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Play Misty for Me – – –

Jack’s Wednesday guest post – better late than Thursday –

For over twelve years I’ve been compiling, producing and presenting a radio show called ‘Celtic Clanjamphry’ that now airs on two NPR stations here in the US and a community station in Scotland.

For the last few years, instead of traveling down to the parent station in Tennessee, I was recording these at a good friend’s home studio a couple of hours away. We usually do five at a time and then my colleague and excellent engineer Dirk sends them to the station by DropBox. I usually put together all the music for each program in a file in the order it will play and send these to him, then record all the links etc. in his studio. I use my extensive music collection plus promo CDs and such sent by bands in the Celtic world.

When the pandemic put a stop to our gathering, I set up with a soundproof box in the pre-Civil-War jail behind our house. Wendy didn’t mind sharing her writing studio…..

Using this method, I still send the music to Dirk ahead of time; he checks and lets me know how much time I have for the links, station idents etc. Of course he had to advise me on how to make a recording clean enough to work. All part of the team effort. But we do miss the face to face teamwork.

Dirk and I come to the music from very different directions, so sitting across from each other in his studio while recording the links was a very social thing, with much chatting back and forward. That added a lot to the atmosphere of the show and we both miss that enormously. We’re both hoping that it won’t be too long before we can get back working that way again!

When I was first invited to start the show I had no idea it would still be going after twelve years or that it would end up on multiple stations. But it’s a labor of love for both Dirk and me as we’re both big fans of NPR so we’re happy to provide the show as our contribution of support.

Celtic Clanjamphry can be heard as follows –

WETS.fm/HD1 – Sunday 9pm and on-line

WETS.fm/HD2 – Monday 8pm and Saturday 10am and on-line

WEHC.fm – Sunday 6pm

The above times are US Eastern Time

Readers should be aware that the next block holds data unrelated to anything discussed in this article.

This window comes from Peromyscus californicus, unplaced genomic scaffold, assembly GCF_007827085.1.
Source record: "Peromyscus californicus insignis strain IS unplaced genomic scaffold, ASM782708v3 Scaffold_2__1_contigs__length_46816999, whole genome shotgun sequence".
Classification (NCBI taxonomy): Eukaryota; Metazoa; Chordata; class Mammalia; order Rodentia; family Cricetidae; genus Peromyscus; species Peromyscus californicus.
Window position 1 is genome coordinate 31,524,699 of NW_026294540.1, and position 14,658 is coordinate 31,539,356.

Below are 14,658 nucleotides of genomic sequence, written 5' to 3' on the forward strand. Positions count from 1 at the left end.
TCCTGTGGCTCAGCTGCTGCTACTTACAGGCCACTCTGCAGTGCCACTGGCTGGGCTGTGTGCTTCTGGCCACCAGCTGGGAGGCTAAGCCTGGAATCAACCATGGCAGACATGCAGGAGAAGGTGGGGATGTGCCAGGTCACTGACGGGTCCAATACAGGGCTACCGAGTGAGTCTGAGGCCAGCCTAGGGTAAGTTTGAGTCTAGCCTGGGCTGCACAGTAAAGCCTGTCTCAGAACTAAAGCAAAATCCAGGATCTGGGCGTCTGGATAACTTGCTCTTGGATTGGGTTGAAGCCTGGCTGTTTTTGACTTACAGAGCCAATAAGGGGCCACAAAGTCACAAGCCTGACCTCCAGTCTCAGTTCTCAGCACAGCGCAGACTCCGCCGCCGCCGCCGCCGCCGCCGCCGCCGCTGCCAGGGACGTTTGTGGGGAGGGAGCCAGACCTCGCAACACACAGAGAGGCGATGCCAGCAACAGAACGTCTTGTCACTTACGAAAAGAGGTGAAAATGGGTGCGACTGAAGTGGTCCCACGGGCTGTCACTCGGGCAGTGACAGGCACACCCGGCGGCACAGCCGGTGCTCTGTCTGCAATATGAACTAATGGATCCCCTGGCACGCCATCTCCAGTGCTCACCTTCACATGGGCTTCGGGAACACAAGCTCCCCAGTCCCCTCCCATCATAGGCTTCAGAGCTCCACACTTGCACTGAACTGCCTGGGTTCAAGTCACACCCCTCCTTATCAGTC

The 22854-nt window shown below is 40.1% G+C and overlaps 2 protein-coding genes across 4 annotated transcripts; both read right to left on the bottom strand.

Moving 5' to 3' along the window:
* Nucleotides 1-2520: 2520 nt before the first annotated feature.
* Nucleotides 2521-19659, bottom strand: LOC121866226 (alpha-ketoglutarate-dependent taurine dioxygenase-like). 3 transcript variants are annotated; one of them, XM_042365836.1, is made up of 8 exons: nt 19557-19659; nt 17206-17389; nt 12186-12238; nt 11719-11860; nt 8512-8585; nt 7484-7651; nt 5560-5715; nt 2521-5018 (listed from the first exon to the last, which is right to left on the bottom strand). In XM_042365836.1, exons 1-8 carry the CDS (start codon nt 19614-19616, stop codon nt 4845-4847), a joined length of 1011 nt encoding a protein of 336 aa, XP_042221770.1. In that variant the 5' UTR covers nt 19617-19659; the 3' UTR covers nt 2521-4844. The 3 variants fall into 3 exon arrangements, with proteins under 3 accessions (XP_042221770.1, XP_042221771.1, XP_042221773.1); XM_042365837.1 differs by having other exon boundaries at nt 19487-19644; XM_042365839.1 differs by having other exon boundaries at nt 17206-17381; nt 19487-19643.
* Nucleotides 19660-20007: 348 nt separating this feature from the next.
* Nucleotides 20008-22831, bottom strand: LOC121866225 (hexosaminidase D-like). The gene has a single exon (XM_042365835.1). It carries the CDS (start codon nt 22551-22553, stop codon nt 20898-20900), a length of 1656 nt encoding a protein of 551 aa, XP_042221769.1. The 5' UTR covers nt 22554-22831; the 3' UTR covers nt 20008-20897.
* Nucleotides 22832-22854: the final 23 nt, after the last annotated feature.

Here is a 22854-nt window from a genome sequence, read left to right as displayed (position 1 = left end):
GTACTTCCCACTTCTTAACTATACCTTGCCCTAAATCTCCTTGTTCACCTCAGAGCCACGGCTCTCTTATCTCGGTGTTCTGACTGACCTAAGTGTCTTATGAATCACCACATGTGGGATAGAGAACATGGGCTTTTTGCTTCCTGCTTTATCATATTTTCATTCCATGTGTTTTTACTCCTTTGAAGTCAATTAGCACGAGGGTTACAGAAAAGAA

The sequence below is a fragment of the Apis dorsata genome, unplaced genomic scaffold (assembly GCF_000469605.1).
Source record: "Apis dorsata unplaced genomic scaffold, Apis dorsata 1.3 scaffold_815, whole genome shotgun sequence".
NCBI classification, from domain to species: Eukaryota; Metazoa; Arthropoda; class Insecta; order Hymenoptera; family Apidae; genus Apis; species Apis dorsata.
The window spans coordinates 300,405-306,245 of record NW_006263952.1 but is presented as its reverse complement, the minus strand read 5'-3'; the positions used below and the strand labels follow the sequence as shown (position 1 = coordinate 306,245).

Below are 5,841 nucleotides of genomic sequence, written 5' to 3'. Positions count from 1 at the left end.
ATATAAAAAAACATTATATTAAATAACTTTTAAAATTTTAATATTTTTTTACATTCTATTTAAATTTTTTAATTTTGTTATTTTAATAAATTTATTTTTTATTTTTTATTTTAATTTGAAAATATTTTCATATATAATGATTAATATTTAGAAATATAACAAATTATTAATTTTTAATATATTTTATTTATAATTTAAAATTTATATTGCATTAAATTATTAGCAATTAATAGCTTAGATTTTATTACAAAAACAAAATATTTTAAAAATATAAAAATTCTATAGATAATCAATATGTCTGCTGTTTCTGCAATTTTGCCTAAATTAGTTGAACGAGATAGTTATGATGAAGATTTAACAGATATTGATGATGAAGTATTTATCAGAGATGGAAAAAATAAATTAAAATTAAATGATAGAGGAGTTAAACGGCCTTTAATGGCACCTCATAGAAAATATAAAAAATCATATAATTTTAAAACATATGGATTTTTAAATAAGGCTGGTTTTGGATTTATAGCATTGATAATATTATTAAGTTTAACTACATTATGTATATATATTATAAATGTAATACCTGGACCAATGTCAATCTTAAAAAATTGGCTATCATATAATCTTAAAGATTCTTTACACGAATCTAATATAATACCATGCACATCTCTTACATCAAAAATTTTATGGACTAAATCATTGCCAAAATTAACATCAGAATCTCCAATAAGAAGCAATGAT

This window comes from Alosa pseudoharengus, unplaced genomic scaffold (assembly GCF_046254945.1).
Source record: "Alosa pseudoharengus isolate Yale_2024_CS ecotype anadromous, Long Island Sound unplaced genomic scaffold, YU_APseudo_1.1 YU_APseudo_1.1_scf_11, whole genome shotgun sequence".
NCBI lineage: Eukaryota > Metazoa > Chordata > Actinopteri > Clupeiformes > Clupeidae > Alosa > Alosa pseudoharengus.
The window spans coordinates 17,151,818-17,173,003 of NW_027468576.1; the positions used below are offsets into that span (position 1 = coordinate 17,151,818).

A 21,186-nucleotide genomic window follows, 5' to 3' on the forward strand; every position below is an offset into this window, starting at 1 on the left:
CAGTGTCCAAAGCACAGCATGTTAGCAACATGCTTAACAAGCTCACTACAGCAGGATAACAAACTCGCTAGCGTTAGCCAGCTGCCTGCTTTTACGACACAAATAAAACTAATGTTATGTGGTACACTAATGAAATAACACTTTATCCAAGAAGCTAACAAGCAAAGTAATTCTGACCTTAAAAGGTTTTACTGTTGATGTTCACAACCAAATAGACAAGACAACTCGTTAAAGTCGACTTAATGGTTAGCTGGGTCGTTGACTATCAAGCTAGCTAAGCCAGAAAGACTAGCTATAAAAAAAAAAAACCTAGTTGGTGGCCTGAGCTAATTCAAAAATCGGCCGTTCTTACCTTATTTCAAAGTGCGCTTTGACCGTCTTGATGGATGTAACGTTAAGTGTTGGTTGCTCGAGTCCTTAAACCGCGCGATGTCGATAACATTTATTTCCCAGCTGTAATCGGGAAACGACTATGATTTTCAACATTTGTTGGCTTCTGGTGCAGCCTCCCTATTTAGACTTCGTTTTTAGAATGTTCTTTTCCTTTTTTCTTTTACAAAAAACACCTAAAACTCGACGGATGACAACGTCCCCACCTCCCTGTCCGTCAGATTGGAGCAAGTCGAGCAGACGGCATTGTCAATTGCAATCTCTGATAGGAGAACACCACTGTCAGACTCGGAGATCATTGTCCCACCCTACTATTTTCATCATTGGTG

Alive Radio 107.3 (Scotland) – Monday 9pm and Thursday 5am and on-line

The above times are UK times (5 hours later than US)

My executive producer at WETS is Wayne Winkler who for some reason continues to have faith in me.

My desk jockey and engineer Dirk Wiley does films as an independent producer; you can see some of them here: https://vimeo.com/understated

Finally – all these stations need your support so if you listen to them at all please consider supporting them as they need it more and more.

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Filed under between books, Big Stone Gap, folklore and ethnography, humor, Life reflections, Scotland, small town USA, Uncategorized, VA, Wendy Welch

The Monday Book – Clapton’s Guitar

Clapton’s Guitar (Allen St. John)

Jack presents the Monday book today

As I’m a bit of a guitar freak, I looked forward to reading this and I wasn’t disappointed. However, I do have a few caveats –

First of all, despite the title, this isn’t a book about Eric Clapton – he makes no appearance. This book follows master guitar luthier Wayne Henderson as he builds two nearly identical guitars. One is being made speculatively for Clapton while the other is to auction off and raise money for Junior Appalachian Musicians (Jam). Jam was the brainchild of Henderson’s late partner Helen White and there are branches throughout Appalachia.

This brings me to my second issue with the book. There’s hardly a mention of White or JAM in the book, which strikes me as very strange. I have seen Wayne and Helen perform a good few times together and their individual activities were very much intertwined.  Perhaps she declined to be involved; I don’t know. I only know Henderson by reputation, whereas I had a friendly and mutually respecting connection with White through providing advice on tutor training for JAM. There’s no report in the book of how much went to JAM or whether any did.

I’m also not impressed with the way the author describes the various characters who hang out regularly at Henderson’s workshop. There was more than a hint of Appalachian stereotyping and condescension. For example, eating cold fast-food and the famous tail out of the box trick.

Aside from these issues, the book does describe wonderfully how Henderson puts these guitars together, where he gets his wood, the tools he uses and the sheer craftsmanship involved. This I found truly fascinating. I won’t give you a spoiler on whether Clapton bought the guitar.

The author is also a guitar freak, and he references many other excellent and well known luthiers, such as T. J. Thompson (I’m surprised he didn’t include Dana Bourgoise in Maine or Chris Bozung in Nashville.)

If your interest is in how a top notch luthier puts together a hand crafted guitar, then I can thoroughly recommend this book. Just ignore the ‘local color’ and wait for another volume that should be written about the life achievements of Helen White.

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Filed under book reviews, crafting, folklore and ethnography, Life reflections, reading, small town USA, Uncategorized, VA, Wendy Welch, what's on your bedside table, writing